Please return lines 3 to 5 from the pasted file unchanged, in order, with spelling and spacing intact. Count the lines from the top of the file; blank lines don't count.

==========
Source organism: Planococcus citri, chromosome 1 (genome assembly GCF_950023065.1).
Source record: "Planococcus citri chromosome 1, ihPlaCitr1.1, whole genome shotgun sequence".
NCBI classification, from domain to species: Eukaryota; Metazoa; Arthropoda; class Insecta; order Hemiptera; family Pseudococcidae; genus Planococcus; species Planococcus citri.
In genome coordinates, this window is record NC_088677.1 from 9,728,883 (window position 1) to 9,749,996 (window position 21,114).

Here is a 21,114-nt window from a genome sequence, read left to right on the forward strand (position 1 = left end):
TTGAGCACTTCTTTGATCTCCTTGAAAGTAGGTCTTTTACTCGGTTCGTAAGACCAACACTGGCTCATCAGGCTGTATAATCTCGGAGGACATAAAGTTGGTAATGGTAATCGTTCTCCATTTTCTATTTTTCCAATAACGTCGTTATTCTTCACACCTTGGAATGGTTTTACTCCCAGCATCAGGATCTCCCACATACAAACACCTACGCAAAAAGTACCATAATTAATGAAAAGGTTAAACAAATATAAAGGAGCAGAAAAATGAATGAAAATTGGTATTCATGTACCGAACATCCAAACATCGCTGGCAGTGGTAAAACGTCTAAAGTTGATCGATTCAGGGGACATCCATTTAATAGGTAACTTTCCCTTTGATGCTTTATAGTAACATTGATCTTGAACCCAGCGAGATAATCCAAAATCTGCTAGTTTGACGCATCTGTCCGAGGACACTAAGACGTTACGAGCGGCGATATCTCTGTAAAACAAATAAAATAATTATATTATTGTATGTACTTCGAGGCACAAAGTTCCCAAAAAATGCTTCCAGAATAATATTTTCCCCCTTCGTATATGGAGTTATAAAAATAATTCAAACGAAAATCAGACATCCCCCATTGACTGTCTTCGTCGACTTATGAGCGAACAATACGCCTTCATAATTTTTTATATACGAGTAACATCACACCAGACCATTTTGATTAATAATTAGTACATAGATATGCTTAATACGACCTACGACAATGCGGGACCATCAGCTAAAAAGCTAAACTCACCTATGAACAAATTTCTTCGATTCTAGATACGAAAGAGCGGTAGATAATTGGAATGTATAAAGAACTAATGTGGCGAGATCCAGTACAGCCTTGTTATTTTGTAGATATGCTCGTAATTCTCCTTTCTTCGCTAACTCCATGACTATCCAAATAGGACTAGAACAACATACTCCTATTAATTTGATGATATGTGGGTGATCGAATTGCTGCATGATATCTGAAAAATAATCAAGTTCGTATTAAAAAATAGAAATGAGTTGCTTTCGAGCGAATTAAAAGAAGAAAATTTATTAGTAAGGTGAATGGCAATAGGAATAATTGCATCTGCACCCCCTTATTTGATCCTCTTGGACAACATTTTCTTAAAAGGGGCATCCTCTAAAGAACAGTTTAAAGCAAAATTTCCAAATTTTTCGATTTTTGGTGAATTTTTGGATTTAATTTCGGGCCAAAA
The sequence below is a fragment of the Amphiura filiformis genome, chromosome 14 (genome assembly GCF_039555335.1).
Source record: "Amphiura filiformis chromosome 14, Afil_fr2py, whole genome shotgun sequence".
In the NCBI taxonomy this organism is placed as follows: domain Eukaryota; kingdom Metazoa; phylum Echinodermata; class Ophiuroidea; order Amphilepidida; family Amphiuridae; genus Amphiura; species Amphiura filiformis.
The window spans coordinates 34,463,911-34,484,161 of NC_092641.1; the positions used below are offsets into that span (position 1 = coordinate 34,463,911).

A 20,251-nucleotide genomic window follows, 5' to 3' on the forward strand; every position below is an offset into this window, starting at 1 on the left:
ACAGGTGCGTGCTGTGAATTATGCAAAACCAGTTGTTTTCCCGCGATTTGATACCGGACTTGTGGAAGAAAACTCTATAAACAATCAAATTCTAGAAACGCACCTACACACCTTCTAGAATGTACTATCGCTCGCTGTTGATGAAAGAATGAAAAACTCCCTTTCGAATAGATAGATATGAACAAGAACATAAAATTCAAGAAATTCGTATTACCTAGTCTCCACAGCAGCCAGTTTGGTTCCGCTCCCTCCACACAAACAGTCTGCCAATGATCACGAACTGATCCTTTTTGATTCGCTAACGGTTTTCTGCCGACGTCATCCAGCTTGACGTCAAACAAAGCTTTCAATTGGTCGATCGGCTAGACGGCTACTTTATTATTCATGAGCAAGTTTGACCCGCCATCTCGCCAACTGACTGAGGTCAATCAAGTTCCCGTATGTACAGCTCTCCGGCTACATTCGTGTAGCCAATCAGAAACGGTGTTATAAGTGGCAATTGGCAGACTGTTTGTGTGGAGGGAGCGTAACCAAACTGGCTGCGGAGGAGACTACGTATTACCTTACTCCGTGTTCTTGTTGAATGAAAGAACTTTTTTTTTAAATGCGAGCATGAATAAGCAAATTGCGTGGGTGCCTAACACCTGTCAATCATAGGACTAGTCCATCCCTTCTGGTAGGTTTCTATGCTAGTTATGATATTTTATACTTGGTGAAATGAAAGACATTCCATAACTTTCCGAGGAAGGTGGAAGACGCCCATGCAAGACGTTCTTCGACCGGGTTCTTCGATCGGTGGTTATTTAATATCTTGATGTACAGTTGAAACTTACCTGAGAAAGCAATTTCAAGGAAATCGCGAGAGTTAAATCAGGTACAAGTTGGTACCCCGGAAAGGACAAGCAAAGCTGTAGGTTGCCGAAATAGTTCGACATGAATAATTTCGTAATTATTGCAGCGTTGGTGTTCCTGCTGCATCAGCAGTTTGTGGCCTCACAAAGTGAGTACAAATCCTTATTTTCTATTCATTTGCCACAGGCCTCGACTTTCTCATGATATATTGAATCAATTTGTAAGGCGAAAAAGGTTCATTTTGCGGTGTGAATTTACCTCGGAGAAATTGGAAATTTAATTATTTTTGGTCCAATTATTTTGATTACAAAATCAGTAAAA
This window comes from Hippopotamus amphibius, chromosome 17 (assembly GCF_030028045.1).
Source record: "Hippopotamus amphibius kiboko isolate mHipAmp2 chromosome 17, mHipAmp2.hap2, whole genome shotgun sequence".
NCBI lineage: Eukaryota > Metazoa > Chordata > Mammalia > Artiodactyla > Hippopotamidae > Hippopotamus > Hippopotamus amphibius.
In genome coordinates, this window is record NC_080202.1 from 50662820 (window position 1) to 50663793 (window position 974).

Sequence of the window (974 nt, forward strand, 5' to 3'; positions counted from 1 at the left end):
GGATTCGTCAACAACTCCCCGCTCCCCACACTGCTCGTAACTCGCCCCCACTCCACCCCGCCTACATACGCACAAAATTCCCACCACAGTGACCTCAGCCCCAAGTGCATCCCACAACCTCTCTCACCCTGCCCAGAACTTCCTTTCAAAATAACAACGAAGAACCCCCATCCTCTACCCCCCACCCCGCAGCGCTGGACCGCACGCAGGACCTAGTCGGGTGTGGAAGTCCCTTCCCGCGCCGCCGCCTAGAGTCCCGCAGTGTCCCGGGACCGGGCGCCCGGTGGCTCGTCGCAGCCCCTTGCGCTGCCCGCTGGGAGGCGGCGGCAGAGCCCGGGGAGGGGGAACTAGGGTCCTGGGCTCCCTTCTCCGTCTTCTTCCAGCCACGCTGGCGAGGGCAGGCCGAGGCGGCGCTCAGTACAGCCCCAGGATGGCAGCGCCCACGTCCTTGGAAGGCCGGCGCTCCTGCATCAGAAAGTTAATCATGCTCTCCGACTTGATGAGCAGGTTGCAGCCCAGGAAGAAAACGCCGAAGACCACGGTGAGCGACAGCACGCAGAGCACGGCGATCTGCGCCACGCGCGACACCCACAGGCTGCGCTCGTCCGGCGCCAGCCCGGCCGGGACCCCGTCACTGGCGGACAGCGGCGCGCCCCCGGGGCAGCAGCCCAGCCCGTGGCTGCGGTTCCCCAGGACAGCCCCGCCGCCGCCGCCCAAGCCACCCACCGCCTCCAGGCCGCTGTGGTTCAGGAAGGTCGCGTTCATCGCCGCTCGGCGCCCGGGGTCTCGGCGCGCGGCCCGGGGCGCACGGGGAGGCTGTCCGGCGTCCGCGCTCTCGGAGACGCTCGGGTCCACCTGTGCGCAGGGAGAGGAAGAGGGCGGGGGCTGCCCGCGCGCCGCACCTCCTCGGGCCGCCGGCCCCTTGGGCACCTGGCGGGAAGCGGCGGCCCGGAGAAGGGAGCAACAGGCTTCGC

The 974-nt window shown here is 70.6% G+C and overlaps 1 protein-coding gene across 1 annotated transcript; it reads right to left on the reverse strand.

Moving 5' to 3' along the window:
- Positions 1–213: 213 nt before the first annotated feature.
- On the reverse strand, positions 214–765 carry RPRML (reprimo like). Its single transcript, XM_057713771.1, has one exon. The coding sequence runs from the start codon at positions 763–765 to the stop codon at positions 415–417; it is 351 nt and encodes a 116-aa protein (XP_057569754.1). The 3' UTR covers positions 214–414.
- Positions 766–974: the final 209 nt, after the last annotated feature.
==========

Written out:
NCBI classification, from domain to species: Eukaryota; Metazoa; Arthropoda; class Insecta; order Hemiptera; family Pseudococcidae; genus Planococcus; species Planococcus citri.
In genome coordinates, this window is record NC_088677.1 from 9,728,883 (window position 1) to 9,749,996 (window position 21,114).

Here is a 21,114-nt window from a genome sequence, read left to right on the forward strand (position 1 = left end):